As Aporeto continues to attract attention within the cloud security world, we find ourselves with more opportunities to explain ourselves. We also find new groups of experts examining and assessing what it is we do. Sometimes, this attention comes in the hottest form of digital media: the podcast.
To start centralizing and archiving our audio appearances, we have started our Aporeto Soundcloud page. Here, we will gather all podcasts where Aporeto is discussed, from our internal team as well as other media outlets.
To kick things off, we have three informative Aporeto-related recordings that address the state of today’s hybrid cloud security and key considerations for your organizations cloud application migration strategy.
The first is a briefing from the leading networking and infrastructure engineering podcast, Packet Pushers. In this podcast episode, Ethan Banks, Author of Packet Pushers, does a fantastic job of outlining why Aporeto is such a unique cloud security solution.
Banks discusses microsegmentation, whitelisting and other key concepts in a solid and concise way. Then he explains the Aporeto stance that “securing workloads is a security problem of its own, not one to dump onto network infrastructure.” He goes on to explain why, “if you’re looking for security in your diverse application environment that does much more than simple L4 filtering, you need to consider Aporeto.”
The second audio appearance currently hosted on the Aporeto Soundcloud features our very own Dimitri Stiliadis, Aporeto Co-founder and CTO. Recently, at the O’Reilly Velocity AI Conference 2019, Dimitri delivered a keynote talk about Aporeto’s product philosophy. Afterwards, he discussed with Thelen Blum, Aporeto’s Director of Product Marketing, key takeaways from the show and how Aporeto is addressing several of these cloud security needs.
Dimitri reflected on an exciting conference, and said that he’d heard a ton of great discussions about scaling distributed systems and scaling infrastructure. More specifically, scaling the reliability of their infrastructure, particularly in relation to Kubernetes.
Thelen mentioned that many developers were very intrigued at the idea of getting rid of their SSH keys, and offloading authorization and authentication. This was part of a bigger discussion about service mesh. “There is a healthy debate taking place about what the concept of a service mesh means,” said Dimitri, “and what approach should be taken to achieve certain goals.”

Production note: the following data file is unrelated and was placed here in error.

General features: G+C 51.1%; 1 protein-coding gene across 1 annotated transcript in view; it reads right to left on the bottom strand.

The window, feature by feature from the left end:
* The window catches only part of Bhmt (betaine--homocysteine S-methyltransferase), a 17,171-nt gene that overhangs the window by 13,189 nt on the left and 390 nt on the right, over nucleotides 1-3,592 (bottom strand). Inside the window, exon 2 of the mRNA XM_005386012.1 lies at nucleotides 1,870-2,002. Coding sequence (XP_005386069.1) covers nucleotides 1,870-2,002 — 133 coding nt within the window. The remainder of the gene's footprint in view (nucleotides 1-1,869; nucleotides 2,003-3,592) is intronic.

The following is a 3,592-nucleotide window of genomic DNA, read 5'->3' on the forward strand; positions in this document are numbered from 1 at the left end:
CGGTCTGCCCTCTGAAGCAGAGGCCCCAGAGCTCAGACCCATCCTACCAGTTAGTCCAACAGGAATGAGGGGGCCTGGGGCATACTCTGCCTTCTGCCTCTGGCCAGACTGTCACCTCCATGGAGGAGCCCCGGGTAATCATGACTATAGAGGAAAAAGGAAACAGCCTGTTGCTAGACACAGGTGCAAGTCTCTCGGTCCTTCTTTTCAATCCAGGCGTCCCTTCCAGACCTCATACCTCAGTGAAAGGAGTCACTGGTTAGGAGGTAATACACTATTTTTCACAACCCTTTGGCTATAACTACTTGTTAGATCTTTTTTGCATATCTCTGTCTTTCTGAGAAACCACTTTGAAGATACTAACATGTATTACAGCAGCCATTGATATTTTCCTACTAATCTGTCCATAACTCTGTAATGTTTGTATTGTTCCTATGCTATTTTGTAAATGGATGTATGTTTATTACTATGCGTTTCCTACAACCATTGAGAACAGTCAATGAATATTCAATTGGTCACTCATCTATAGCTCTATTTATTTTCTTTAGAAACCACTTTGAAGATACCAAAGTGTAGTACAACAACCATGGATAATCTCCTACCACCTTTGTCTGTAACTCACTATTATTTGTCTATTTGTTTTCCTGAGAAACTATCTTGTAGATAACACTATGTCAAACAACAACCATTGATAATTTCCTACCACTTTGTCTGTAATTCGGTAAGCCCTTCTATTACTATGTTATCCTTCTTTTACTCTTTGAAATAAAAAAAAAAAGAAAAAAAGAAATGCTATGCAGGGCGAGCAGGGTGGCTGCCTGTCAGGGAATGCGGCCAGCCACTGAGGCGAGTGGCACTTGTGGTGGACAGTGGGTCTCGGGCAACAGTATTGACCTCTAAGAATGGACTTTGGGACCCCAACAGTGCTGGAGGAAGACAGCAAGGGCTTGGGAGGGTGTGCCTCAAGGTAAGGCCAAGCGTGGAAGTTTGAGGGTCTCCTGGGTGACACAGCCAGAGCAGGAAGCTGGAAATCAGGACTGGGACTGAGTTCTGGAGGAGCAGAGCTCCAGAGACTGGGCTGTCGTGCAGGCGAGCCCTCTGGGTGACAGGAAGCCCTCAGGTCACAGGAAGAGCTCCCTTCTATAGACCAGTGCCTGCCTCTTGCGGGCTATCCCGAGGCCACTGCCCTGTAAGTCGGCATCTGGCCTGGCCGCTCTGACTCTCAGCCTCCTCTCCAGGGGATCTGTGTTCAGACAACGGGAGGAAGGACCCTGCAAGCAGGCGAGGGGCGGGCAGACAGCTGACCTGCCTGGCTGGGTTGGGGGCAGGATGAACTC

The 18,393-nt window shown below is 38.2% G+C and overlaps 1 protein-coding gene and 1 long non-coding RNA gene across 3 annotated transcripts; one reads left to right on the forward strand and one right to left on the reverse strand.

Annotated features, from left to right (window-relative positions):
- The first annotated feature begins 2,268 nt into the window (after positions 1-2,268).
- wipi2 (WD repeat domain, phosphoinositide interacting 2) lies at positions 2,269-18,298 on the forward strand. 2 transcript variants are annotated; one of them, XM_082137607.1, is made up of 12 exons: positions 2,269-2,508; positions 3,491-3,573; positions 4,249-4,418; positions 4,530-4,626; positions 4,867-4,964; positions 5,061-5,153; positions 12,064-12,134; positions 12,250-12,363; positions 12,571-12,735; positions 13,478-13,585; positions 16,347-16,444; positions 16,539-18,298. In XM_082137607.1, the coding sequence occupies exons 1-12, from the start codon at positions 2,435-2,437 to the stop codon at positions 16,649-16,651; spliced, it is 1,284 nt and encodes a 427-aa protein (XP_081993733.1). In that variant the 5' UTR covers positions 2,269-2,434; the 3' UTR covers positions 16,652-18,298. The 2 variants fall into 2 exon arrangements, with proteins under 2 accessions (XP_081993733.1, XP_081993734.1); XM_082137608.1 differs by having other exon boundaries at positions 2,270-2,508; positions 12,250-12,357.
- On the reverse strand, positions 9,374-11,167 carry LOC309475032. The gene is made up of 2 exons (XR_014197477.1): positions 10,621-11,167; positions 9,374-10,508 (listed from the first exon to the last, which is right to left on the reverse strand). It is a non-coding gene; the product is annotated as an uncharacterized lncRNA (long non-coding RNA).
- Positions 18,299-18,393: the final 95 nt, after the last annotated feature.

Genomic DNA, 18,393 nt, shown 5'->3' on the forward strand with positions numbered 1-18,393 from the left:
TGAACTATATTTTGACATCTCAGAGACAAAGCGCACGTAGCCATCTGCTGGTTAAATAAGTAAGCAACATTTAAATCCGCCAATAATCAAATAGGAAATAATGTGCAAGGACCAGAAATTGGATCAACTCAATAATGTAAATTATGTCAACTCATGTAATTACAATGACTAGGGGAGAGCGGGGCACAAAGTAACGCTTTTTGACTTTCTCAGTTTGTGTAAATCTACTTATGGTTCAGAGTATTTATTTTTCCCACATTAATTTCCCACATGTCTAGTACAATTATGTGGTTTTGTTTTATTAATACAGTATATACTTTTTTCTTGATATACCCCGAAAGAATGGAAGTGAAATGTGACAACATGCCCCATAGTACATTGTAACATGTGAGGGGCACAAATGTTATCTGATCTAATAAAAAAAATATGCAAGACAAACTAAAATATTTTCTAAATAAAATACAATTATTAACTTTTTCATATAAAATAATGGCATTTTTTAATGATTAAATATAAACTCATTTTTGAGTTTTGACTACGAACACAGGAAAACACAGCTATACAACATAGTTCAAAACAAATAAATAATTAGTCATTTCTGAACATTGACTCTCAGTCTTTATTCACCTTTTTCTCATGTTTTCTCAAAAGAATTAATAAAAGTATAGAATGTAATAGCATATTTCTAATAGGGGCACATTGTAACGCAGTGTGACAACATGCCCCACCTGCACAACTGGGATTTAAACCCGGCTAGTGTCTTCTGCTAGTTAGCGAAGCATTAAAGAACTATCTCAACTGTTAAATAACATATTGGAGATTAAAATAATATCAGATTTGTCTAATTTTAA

“By decoupling and offloading critical functions, whether it’s logging or load-balancing or (as in Aporeto’s case) security, then app development becomes simpler and potentially more secure. The debate is centered on where the boundary is; what should go inside the application code, and what should go outside. Some people believe that you should offload as much as you can; some people think with this you risk losing control.”
Whatever approach you take with service mesh, Dimitri stressed that Aporeto’s vision of security is the only one appropriate for the modern cloud era:
“The concept of identity should be at the core of the security of any distributed system. We shouldn’t do security in the cloud the same way we do it in an enterprise, behind a firewall and a closed network. We should have no logins, no passwords, no API keys. No more secrets at all. We can track a route of trust that is secure and scalable. Eliminate, simplify, delegate and automate: these should be the principles of security.”
Listen to the podcast to get more insights on the direction of cloud security from Dimitri.
In the third podcast, Dimitri Stiliadis, Aporeto CTO, provides detailed insights as to what really happened during the Capital One data breach on July 30, 2019 that affected 106 Million customers and applicants, making it one of the largest data breaches of a big bank. Dimitri shares the root cause of this breach due to the exploitation of a well-known class of security vulnerabilities that are based on security relying on credentials and secrets.
He explains how the threat vector of lost public-cloud role credentials can become even worse if your organization has a hybrid cloud environment, allowing the attacker to access not only your VPC, but your corporate private network as well.
Dimitri states; “Your cloud is only as secure as the credential protecting it. The only effective and realistic way to limit access to metadata APIs is to completely rethink how you manage the distribution of credentials to applications and cloud workloads.”
Keep checking our Aporeto Soundcloud channel for the latest insights on Zero Trust hybrid cloud security solutions.